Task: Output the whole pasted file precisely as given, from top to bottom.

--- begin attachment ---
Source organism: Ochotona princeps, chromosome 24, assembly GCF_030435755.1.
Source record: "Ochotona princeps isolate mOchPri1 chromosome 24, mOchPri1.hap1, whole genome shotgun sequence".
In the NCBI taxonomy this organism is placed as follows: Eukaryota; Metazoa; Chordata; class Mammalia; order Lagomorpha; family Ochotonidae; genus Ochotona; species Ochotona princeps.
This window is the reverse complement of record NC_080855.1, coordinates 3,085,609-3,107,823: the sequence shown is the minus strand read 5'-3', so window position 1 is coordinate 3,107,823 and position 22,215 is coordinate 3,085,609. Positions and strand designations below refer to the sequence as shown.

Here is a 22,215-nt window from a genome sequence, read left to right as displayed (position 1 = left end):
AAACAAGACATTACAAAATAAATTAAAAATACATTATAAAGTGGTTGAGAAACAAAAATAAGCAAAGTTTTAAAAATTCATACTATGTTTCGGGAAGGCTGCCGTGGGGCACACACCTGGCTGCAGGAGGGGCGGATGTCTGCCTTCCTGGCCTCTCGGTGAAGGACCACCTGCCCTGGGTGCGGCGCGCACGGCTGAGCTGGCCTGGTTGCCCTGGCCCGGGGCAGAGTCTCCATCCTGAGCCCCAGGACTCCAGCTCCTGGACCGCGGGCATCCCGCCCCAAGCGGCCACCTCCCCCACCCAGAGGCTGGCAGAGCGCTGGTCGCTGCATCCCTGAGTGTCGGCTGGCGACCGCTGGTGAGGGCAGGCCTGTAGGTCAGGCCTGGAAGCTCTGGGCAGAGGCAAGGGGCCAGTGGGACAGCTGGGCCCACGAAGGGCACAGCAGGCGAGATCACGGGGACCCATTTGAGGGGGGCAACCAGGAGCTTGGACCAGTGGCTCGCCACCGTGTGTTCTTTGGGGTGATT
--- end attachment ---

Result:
Source organism: Ochotona princeps, chromosome 24, assembly GCF_030435755.1.
Source record: "Ochotona princeps isolate mOchPri1 chromosome 24, mOchPri1.hap1, whole genome shotgun sequence".
In the NCBI taxonomy this organism is placed as follows: Eukaryota; Metazoa; Chordata; class Mammalia; order Lagomorpha; family Ochotonidae; genus Ochotona; species Ochotona princeps.
This window is the reverse complement of record NC_080855.1, coordinates 3,085,609-3,107,823: the sequence shown is the minus strand read 5'-3', so window position 1 is coordinate 3,107,823 and position 22,215 is coordinate 3,085,609. Positions and strand designations below refer to the sequence as shown.

Here is a 22,215-nt window from a genome sequence, read left to right as displayed (position 1 = left end):
AAACAAGACATTACAAAATAAATTAAAAATACATTATAAAGTGGTTGAGAAACAAAAATAAGCAAAGTTTTAAAAATTCATACTATGTTTCGGGAAGGCTGCCGTGGGGCACACACCTGGCTGCAGGAGGGGCGGATGTCTGCCTTCCTGGCCTCTCGGTGAAGGACCACCTGCCCTGGGTGCGGCGCGCACGGCTGAGCTGGCCTGGTTGCCCTGGCCCGGGGCAGAGTCTCCATCCTGAGCCCCAGGACTCCAGCTCCTGGACCGCGGGCATCCCGCCCCAAGCGGCCACCTCCCCCACCCAGAGGCTGGCAGAGCGCTGGTCGCTGCATCCCTGAGTGTCGGCTGGCGACCGCTGGTGAGGGCAGGCCTGTAGGTCAGGCCTGGAAGCTCTGGGCAGAGGCAAGGGGCCAGTGGGACAGCTGGGCCCACGAAGGGCACAGCAGGCGAGATCACGGGGACCCATTTGAGGGGGGCAACCAGGAGCTTGGACCAGTGGCTCGCCACCGTGTGTTCTTTGGGGTGATT